This week I’m going to end by addressing some questions and comments that I have been getting a lot over the last two weeks. In the wake of the most recent school shooting, at the Stoneman Douglas High School in Parkland, Florida on February 14th – many many people have emailed and messaged me to express their anguish and to simply ask, “How is everyone doing?”  I know a lot you listening have been reaching out to me and to each other and hoping that maybe something’s different this time.

Every time I record a show I start by saying that I am a mom and I am a teacher.  And living in this society that glorifies gun violence and seems to tolerate it against its most vulnerable, I want to tell you what that means.

So as a mom, it means that my husband and I send our girls to school and we hope and feel lucky when they come home safely. As a mom, it means that your heart shreds a little more every time your child comes home and tells you where they hid during that day’s drill.  And as a mom, it means all too often I need to pull over to the side of the road on the way home from work to dry my tears at the latest news of yet another shooting of a child – in a school or in a neighborhood where all they’ve done wrong is wear a hooded sweatshirt. But as mom, you pull yourself together so you can listen to your children tell you about their day without dimming their smiles.

And I am also a teacher living in a culture where we and our students have become prey. And I want to tell you what that means.

It means that twice a year my students and I practice a lock down in case a shooter is in the school. They hide. Try to be quiet. And I shut the lights and hover near that locked door and plan how I might react if it wasn’t a drill. How could I use my body to shield theirs. Is there something nearby I can grab and use as a weapon?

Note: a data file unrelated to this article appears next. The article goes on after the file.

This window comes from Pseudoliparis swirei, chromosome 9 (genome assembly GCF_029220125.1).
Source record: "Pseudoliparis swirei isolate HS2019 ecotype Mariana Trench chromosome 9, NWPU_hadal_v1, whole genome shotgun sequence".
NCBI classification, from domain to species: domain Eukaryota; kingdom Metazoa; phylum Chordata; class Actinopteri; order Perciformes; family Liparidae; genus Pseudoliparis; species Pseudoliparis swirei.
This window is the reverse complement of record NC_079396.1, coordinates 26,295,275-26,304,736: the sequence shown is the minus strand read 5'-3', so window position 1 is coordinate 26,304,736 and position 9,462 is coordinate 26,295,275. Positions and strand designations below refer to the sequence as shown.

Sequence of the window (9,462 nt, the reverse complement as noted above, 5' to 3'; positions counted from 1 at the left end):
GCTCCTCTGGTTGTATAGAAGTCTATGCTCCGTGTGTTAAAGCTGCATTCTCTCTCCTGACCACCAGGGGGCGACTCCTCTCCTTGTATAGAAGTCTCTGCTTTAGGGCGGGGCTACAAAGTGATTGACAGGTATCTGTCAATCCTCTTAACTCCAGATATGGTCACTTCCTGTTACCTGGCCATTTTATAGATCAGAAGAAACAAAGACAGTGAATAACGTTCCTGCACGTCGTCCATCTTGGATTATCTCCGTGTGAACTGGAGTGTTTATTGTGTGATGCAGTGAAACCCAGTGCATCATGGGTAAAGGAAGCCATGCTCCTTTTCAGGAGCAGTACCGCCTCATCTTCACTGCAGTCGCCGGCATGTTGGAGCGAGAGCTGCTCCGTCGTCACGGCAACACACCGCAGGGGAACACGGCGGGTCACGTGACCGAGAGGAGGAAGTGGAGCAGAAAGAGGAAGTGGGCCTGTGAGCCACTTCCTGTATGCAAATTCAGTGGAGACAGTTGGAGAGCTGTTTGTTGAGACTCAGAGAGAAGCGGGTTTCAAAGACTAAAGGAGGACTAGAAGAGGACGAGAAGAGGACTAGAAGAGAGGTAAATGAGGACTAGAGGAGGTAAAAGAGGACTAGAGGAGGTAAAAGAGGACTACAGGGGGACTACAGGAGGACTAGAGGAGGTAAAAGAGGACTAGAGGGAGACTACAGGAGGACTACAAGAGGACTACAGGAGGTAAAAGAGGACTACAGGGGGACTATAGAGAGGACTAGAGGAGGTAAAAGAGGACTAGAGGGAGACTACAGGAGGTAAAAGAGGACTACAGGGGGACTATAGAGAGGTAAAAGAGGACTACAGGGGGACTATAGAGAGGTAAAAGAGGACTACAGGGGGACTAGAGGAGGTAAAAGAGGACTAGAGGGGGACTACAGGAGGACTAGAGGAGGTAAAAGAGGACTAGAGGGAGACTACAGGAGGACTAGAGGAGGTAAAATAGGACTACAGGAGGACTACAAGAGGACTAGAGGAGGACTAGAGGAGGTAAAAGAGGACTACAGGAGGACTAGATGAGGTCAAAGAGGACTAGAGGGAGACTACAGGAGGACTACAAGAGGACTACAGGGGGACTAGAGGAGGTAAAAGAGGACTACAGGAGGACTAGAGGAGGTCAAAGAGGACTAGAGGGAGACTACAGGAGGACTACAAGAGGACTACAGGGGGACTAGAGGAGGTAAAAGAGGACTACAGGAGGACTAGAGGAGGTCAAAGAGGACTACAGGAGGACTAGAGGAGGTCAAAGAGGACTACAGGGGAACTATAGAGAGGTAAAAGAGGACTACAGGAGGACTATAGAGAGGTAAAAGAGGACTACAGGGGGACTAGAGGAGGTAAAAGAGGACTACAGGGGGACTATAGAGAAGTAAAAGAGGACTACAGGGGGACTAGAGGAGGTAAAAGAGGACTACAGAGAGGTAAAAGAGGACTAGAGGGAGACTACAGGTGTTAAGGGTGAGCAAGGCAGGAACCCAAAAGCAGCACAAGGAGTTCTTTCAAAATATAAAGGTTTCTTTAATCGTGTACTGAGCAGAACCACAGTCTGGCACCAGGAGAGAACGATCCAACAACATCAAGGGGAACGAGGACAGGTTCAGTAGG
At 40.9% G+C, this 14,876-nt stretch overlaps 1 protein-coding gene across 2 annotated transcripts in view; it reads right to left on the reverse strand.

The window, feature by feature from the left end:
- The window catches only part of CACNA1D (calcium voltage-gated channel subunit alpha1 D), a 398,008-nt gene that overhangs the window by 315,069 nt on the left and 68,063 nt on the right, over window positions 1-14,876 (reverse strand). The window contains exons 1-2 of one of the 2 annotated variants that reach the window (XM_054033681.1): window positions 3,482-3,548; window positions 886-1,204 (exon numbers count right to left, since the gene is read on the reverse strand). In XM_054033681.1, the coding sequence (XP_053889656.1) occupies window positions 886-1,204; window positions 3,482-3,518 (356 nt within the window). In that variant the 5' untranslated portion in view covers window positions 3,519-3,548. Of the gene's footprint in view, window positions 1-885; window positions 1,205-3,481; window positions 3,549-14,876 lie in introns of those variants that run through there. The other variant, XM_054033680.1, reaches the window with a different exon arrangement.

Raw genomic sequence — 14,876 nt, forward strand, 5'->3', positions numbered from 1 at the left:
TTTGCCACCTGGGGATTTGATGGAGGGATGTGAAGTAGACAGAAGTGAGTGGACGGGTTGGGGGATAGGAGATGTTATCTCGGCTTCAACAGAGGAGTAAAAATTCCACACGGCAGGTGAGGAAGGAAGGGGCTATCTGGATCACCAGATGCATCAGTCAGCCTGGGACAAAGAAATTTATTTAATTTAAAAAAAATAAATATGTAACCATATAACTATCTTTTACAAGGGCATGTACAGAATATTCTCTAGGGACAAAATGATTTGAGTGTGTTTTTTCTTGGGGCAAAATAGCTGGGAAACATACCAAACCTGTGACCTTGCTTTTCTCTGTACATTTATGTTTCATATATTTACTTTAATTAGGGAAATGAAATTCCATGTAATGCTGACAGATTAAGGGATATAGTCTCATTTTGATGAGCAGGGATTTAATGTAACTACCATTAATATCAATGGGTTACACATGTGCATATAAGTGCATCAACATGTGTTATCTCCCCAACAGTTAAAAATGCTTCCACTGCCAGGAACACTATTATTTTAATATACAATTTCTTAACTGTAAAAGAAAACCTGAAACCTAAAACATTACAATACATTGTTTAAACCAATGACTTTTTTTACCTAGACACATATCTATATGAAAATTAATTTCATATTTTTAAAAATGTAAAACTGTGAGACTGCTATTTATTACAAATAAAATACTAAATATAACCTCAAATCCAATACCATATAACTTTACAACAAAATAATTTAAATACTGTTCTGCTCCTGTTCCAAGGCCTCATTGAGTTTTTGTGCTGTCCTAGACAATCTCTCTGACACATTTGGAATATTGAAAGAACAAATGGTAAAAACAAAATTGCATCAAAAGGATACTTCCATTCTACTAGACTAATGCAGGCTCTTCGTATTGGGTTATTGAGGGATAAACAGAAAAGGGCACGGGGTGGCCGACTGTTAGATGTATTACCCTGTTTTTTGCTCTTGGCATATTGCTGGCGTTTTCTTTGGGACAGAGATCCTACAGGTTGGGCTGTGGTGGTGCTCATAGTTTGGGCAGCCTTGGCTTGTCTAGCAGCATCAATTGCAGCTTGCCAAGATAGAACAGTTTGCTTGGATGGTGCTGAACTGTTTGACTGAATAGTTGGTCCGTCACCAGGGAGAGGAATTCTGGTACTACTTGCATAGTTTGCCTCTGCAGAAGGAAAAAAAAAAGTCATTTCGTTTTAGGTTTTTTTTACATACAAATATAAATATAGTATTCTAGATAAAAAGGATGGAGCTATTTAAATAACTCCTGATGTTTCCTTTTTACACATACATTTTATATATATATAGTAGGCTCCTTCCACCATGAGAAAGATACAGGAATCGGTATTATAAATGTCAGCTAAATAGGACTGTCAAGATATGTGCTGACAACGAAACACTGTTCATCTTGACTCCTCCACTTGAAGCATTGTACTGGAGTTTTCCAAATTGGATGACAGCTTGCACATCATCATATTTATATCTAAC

A stapler?  Should I have grabbed that screwdriver out of the science kit?  

And I know it would never stop them. But it might just slow them down, a little. So that some could escape and there might be one less family to suffer that unimaginable grief of losing a child.

But being that shield would mean that my own children would be left without a mother.  And yet – all teachers I know do it willingly and gladly. Because we protect our kids – no matter what. That is the deal.

And I know my own teachers would have done the same. I know my daughters’ teachers would do the same. They’d protect those lives with their own.  But our society has broken that promise of protection.

And it is a heavy heavy burden placed on the shoulders of our children and our teachers. And it is too much. And I’ve even been asked – well, hey – what if you had a gun? Couldn’t you save more kids? First of all, a handgun is no match for assault weapon. And even a highly trained professional only averages an 18-25% accuracy rate in that kind of situation. When I think of where those other bullets might go in a school? For that reason and for a thousand more – NO! If you want to arm us, arm us with more counselors who serve students and not just sit in meetings about testing!